Thirdly, there is a problem in the transformation of the users in our case. Ideally, making a community living lab will benefit technology development by bringing in the collective, active, and real life users. Most important of all, we can evaluate the transformation of the users before and after the introduction of technologies and services so as to improve the technologies and services. However, the above discussions indicate that perhaps the transformation happened long before the technology was introduced. Especially in this case where most users are not familiar with ICT technology, the seniors and volunteers had positive responses to the technology partly because that they felt that they were being better looked after and that their opinions were particularly appreciated. Despite being careful in incorporating the technology into their local practices (in order to fit in to the real community life) and using subtle methods to blend into the community rather than to change it, the fact that the community was chosen to be a site of living lab made a difference. Users immediately felt the difference and they mainly thought of the positive implication of our intervention. They even talked to other community groups and leaders that they are working with Eco-city on an important project. In the end, we realize that we observed the users’ response to being part of the living lab, rather than their experiences of the technologies of the living lab. In a sense, it is not building a living lab with the users in real life into living lab, but rather that the living lab transformed the users’ living context.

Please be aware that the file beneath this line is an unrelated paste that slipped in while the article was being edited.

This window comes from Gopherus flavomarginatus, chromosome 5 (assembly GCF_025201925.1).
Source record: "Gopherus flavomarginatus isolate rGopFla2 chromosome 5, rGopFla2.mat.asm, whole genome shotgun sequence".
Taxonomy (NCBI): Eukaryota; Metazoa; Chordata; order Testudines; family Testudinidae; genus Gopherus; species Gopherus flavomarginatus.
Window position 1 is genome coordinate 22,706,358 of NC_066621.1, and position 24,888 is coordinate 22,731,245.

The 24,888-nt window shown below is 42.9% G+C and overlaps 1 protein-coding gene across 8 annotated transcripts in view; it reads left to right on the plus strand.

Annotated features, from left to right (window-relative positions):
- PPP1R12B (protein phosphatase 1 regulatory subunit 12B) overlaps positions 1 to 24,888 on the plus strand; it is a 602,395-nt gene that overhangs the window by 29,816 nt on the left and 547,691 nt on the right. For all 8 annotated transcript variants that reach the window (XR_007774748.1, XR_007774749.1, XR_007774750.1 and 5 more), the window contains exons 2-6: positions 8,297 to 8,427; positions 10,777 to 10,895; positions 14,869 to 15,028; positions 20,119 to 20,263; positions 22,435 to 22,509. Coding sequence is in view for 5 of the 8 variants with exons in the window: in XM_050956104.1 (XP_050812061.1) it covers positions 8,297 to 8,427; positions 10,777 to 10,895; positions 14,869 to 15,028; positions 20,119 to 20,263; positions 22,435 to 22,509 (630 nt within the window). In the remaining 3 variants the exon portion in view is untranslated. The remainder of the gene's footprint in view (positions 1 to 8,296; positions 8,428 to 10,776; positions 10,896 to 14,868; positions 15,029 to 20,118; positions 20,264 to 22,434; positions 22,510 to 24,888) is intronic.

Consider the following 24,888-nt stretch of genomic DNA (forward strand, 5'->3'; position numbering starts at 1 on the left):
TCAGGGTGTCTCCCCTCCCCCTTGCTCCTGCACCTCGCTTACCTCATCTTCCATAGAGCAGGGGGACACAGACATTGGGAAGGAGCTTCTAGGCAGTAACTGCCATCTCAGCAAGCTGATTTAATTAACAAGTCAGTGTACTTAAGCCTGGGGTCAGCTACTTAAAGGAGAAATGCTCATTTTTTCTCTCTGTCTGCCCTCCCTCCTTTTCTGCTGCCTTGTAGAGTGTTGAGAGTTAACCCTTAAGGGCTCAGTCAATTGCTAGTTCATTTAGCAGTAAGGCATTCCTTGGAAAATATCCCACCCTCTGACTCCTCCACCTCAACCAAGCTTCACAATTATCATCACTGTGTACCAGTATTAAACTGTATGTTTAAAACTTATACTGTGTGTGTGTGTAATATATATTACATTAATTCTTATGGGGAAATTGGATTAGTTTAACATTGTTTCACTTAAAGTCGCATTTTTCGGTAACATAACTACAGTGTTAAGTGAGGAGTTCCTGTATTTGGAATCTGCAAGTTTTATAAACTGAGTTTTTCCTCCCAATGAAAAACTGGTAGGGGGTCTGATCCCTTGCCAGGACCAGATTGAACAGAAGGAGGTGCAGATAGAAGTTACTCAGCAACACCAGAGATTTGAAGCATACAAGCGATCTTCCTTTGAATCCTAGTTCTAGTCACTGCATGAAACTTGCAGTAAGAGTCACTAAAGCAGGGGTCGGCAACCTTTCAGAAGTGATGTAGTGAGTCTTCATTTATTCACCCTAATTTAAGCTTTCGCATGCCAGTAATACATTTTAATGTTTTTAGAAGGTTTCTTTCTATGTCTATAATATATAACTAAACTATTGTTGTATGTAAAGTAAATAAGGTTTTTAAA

5. Conclusion

This paper introduces strategies in the making of a community living lab in Hsinchu city with a specific focus on the users. We introduce the practical mechanisms built in a community environment and the methods for collecting feedback and involving users to facilitate user innovation in health care technology. We also report a case study of the users’ response, finding out that most of the users did not change their opinion of the technology during a year’s practice. We reflect on a phenomenon where a living lab itself can transform the users and make it difficult for the users to provide specific opinions on the technology. Despite that, users did provide useful ideas for improving the technologies. We noticed the problem that only a limited number of users had substantial expectations and need, the users’ opinion was determined by their expectations and previous experiences of the technologies, and that the users were transformed in the making of a living lab and lost their real life context. It is hoped that ours experience will be helpful to the further development of community-based living labs.